The telecast on Ukraine’s First National Television Station, consisted of three chapters. The first part was the live telecast of the official national opening of the solemn ceremonies of the day of commemoration of the victims of the Holodomors of Ukraine, in front of the gates of the iconostas in Kyiv’s St. Sofiya Cathedral, with the Requiem Mass, “service and prayer for those who perished of starvation involving the leaders of religious organizations of Ukraine and high officials of the nation”. Leading the Requiem Mass was the Metropolitan of the Ukrainian Orthodox Church, Kyiv Patriarchy Filaret. Also partaking in the prayer service were Bishop Mikhayil -- Bishop Fastivskyj of the Vicary of the Kyiv Eparchy of the Autocephalous Ukrainian Orthodox Church, Patriarch Liubomyr Huzar of the Kyiv-Halytskyj Ukrainian Greek-Catholic Church, and representatives of other Christian Churches of Ukraine and the Director of the spiritual leadership of the Muslims of Ukraine. In the front row were President Viktor Yushchenko and family. On either side and behind were survivors of the Holodomors, representatives of various government offices, members of parliament, cabinet ministers and members of the Presidential Secretariat: Secretary of the Counsel on National Security and Defense of Ukraine Raisa Bohatyryova, Prime Minister of Ukraine Yulia Tymoshenko, Deputy Prime Minister Ivan Vasyunyk, Minister of Culture and Tourism Ukraine Vasyl Vovkun, the First Assistant to the Head of the Presidential Secretariat of Ukraine Yuriy Yekhanurov, and others. In the closing minutes of the Requiem Mass, representatives of various Ukrainian Christian denominations, as well as the representative of the Muslims of Ukraine, delivered individual memorial prayers. The requiem concluded with the singing of the prayer hymn of Ukraine -- “Almighty One and Only God...”

    The second portion of the program was the pre-recorded telecast of Hector Berloiz’s “Requiem” performed in Kyiv by the Kyiv Symphony and Choir (director, Roger McMurrin), the Choir “Dumka/Thought” (director, Yevhen Savchuk), and the Platon Majboroda Choir of the National Radio Company of Ukraine (artistic director, Viktor Ckoromnyj).

    The third chapter of this telecast was introduced with a narrative including upward scrolling white type on a stark black background:

    “The film “The Unknown Holocaust” became the first documentary production in history regarding the Holodomor of 1932-33 in Ukraine. In Canada, for the fiftieth anniversary of the tragedy, consultant Hukalo, director Caron, and executive producer Ludvik compiled information and completed the film. April 1983 the documentary premiered on the public television network Radio-Québec, which also financed its production. Not all appearing in the film agreed to speak facing camera due to fear of reprisals against family who, at that time, were living in the Soviet Union.”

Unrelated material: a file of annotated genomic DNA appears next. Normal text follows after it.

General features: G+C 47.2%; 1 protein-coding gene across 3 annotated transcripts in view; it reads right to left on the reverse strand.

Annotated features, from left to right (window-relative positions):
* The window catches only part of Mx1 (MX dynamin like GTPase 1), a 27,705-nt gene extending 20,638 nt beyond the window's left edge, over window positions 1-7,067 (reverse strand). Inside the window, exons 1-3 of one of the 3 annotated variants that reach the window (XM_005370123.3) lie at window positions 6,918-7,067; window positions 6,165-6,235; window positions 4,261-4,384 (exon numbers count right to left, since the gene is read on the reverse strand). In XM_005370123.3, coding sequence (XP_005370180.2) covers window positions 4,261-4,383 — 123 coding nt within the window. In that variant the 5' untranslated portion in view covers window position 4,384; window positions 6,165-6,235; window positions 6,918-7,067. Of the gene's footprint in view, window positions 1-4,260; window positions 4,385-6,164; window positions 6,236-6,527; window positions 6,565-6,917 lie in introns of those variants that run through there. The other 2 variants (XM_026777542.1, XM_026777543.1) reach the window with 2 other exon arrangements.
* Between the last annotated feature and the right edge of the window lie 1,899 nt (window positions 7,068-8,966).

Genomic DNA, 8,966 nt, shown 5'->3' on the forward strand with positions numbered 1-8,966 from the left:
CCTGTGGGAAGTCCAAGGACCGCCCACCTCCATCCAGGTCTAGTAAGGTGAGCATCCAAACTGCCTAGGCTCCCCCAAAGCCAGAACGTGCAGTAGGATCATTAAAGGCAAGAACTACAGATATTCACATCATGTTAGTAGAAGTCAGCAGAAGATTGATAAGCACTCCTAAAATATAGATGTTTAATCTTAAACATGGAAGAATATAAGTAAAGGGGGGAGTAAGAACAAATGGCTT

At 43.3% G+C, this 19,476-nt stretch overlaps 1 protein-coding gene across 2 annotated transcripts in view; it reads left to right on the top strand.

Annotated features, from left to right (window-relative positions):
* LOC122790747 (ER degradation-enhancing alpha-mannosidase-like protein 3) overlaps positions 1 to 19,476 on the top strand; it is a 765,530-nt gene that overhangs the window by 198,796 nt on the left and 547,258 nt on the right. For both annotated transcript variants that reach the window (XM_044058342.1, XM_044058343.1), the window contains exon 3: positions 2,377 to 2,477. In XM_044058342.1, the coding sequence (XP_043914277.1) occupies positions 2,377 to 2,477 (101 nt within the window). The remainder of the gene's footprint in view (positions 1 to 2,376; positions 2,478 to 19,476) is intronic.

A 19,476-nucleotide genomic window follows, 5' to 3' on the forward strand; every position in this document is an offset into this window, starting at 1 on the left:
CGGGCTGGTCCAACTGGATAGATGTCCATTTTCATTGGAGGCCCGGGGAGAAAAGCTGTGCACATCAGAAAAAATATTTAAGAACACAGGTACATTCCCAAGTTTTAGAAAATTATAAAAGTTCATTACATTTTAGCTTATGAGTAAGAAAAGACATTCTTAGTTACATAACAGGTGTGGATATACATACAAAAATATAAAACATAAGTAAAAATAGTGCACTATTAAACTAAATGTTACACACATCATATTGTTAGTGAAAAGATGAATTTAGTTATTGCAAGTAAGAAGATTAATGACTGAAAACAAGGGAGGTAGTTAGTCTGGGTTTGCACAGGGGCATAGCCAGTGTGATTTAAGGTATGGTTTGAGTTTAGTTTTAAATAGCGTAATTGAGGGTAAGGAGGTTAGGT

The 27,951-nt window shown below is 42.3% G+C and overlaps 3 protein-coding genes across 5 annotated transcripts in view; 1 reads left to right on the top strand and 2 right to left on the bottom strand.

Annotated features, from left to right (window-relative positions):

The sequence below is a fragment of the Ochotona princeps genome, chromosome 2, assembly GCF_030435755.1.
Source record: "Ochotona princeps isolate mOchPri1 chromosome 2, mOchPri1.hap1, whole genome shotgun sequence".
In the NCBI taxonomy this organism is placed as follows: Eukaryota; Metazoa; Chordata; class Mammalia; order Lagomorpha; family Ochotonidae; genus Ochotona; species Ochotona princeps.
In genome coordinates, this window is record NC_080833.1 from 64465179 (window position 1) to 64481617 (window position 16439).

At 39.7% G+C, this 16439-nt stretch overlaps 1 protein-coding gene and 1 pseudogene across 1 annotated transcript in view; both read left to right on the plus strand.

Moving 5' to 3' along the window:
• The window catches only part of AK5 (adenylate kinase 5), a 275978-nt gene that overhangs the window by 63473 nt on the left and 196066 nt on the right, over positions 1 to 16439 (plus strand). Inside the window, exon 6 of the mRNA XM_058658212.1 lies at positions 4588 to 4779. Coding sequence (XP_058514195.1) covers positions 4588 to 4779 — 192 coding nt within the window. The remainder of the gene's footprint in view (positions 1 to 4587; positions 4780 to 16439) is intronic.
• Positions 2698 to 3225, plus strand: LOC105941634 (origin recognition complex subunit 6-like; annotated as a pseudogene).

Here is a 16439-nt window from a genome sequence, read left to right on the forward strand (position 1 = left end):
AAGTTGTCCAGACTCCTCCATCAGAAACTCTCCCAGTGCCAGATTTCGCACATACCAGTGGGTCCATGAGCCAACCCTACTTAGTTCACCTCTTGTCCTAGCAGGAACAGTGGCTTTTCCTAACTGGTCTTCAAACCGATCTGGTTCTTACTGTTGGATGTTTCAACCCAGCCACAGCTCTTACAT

This flowed into this year’s interview of Hukalo in the vicinity of the monuments of the new Holodomors Memorial in Kyiv on the topic of the film he helped produce 26 years ago -- “The Unknown Holocaust -- Ukraine 1933, 10 million victims”, which was shown next.

    In his interview Hukalo remembered known British journalist and one of the film’s witnesses, Malcolm Muggeridge, whose family (on his wife’s side) were involved in the establishment of the Communist Party of Great Britain. Malcolm became interested in communism and believed what Stalin said about the Soviet system. Thinking that the Soviet Union was a utopia, he decided to move to Moscow in 1932. However, on his arrival he heard rumors of the Holodomor in Ukraine and the Kuban region. Malcolm determined to personally verify the truth of the matter, but, when he tried to purchase a train ticket to Ukraine he found that foreigners, including foreign journalists, were forbidden to travel to those regions of the Soviet Union, excepting those who were willing lackeys of Stalin and ready to tell lies. In the end, his secretary was able to get him a ticket. In November of 2008, on the 75th anniversary of the Holodomor of 1932-33, Muggeridge was awarded the Ukrainian Order of Merit posthumously by Ukraine for his work on behalf of the people of Ukraine.

    At the conclusion of Hukalo’s commentary, prior to the airing of the film, the narrator reminded the audience that, “we have no right to forget about them (the victims of the Holodomors) as well as to forget that food can be used as a weapon to destroy people."

                “May their Memory be eternal. Have mercy on us oh God, do not allow a repeat of these tragedies upon anyone.”